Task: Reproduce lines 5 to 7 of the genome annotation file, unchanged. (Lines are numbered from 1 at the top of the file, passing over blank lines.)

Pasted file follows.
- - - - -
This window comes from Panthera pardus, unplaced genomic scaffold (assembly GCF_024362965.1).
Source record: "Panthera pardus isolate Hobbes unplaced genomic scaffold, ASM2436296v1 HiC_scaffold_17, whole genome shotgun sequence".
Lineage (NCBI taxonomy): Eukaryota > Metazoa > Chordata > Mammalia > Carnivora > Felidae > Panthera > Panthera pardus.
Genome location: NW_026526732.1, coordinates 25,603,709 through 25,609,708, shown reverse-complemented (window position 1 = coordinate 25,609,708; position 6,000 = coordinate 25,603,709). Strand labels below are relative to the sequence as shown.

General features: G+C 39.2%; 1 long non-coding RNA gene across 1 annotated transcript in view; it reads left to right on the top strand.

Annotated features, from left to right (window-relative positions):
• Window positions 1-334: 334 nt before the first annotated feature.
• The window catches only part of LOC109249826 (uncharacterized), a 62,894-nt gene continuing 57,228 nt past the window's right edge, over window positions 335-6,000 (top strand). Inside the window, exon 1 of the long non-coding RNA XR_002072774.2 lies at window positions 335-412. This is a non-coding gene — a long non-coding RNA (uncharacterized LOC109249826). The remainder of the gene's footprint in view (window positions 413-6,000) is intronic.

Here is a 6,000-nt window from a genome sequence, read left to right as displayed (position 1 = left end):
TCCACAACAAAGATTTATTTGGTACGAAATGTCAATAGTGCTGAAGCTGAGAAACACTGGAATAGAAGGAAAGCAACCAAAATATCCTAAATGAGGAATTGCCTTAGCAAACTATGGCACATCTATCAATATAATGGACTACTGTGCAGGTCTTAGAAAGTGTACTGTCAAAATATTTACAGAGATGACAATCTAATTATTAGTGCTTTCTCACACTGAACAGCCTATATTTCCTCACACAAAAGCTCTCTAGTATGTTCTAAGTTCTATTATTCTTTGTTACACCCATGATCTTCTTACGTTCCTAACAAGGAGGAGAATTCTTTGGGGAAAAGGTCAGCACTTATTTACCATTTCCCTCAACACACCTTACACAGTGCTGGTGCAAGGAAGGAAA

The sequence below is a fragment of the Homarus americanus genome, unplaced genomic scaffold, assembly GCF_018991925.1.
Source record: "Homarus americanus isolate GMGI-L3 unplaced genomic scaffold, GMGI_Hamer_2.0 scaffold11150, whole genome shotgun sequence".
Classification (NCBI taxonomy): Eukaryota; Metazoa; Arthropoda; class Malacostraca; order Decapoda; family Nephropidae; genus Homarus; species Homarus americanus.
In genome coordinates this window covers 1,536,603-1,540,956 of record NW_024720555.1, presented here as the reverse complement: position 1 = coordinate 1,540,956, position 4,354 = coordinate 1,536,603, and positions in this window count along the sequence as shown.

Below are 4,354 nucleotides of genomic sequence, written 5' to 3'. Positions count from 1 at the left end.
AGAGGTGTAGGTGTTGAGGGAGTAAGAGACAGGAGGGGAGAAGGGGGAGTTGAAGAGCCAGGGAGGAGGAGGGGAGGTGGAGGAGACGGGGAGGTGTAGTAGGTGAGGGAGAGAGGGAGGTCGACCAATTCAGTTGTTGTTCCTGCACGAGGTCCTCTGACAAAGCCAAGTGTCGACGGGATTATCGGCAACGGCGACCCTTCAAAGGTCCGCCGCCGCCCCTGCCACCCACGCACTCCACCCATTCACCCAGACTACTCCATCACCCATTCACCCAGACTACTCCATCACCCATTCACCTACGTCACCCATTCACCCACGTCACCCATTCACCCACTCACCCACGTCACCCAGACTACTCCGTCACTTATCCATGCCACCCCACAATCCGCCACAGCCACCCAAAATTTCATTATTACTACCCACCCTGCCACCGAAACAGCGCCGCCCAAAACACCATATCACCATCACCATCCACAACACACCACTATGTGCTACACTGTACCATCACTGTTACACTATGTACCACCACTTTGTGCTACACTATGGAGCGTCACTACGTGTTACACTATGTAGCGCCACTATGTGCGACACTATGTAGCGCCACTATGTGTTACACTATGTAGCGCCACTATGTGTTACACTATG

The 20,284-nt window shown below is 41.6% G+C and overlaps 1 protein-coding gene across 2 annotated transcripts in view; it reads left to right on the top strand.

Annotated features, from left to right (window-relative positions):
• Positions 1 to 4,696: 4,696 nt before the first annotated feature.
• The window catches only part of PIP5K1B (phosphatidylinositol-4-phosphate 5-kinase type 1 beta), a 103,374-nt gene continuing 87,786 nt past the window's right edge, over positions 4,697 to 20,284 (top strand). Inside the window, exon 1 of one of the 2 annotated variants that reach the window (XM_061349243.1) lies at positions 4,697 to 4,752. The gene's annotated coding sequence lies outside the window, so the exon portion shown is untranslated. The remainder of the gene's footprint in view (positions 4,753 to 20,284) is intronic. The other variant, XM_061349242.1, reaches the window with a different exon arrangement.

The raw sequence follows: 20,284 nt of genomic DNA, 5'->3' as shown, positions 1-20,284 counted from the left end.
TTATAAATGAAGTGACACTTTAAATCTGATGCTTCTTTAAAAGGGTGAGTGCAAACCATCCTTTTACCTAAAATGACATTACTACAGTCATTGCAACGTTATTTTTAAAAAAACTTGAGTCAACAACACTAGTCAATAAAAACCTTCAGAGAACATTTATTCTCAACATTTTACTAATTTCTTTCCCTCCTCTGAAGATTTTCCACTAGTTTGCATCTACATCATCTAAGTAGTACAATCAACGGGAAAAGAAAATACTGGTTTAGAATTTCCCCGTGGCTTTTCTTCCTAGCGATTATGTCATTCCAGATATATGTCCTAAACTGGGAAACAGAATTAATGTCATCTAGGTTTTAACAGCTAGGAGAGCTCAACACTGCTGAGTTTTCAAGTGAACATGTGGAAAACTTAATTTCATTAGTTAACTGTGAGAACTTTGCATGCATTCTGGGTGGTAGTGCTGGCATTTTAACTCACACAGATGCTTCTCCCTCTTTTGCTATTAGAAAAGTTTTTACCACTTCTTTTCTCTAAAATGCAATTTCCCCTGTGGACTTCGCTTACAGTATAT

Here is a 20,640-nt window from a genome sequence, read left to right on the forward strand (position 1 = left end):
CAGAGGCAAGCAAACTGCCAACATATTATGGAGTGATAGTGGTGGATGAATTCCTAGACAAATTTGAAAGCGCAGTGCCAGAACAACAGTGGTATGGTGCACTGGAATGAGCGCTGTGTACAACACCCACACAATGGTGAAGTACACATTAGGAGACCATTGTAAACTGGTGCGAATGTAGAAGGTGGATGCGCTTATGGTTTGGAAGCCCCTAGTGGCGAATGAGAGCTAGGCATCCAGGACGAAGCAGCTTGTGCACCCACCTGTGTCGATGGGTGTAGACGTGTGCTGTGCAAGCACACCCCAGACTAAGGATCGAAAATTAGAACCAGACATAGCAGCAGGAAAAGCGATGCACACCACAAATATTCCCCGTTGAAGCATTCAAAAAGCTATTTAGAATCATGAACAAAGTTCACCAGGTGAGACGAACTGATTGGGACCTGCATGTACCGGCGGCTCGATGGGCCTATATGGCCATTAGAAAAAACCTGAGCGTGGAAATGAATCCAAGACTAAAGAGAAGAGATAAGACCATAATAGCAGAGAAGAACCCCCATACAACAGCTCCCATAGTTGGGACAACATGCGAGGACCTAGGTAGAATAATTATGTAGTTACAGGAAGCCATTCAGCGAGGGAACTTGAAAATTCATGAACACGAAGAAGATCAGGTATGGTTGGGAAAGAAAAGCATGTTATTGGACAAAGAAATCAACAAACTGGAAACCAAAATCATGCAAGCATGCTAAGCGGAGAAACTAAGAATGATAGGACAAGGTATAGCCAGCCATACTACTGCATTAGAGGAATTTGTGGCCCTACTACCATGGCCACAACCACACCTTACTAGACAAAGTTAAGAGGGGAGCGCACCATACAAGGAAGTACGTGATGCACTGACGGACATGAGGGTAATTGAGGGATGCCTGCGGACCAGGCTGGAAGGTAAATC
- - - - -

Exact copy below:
General features: G+C 39.2%; 1 long non-coding RNA gene across 1 annotated transcript in view; it reads left to right on the top strand.

Annotated features, from left to right (window-relative positions):
• Window positions 1-334: 334 nt before the first annotated feature.